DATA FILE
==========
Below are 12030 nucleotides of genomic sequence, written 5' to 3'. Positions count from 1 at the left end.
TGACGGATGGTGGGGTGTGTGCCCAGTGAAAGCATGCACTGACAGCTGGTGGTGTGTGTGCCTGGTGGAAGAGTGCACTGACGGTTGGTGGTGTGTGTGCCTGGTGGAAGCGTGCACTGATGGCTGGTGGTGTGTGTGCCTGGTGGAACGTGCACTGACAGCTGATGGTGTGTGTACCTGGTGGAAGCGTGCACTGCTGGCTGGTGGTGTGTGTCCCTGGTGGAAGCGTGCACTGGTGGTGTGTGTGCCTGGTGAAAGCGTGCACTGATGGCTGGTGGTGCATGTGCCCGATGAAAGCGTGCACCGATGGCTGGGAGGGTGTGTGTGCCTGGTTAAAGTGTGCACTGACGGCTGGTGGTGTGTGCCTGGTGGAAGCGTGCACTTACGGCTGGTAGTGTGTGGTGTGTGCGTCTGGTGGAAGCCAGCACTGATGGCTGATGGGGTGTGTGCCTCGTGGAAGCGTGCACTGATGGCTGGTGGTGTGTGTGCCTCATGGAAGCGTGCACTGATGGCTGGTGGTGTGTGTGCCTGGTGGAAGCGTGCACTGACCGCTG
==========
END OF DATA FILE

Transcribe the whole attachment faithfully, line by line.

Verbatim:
Below are 12030 nucleotides of genomic sequence, written 5' to 3'. Positions count from 1 at the left end.
TGACGGATGGTGGGGTGTGTGCCCAGTGAAAGCATGCACTGACAGCTGGTGGTGTGTGTGCCTGGTGGAAGAGTGCACTGACGGTTGGTGGTGTGTGTGCCTGGTGGAAGCGTGCACTGATGGCTGGTGGTGTGTGTGCCTGGTGGAACGTGCACTGACAGCTGATGGTGTGTGTACCTGGTGGAAGCGTGCACTGCTGGCTGGTGGTGTGTGTCCCTGGTGGAAGCGTGCACTGGTGGTGTGTGTGCCTGGTGAAAGCGTGCACTGATGGCTGGTGGTGCATGTGCCCGATGAAAGCGTGCACCGATGGCTGGGAGGGTGTGTGTGCCTGGTTAAAGTGTGCACTGACGGCTGGTGGTGTGTGCCTGGTGGAAGCGTGCACTTACGGCTGGTAGTGTGTGGTGTGTGCGTCTGGTGGAAGCCAGCACTGATGGCTGATGGGGTGTGTGCCTCGTGGAAGCGTGCACTGATGGCTGGTGGTGTGTGTGCCTCATGGAAGCGTGCACTGATGGCTGGTGGTGTGTGTGCCTGGTGGAAGCGTGCACTGACCGCTG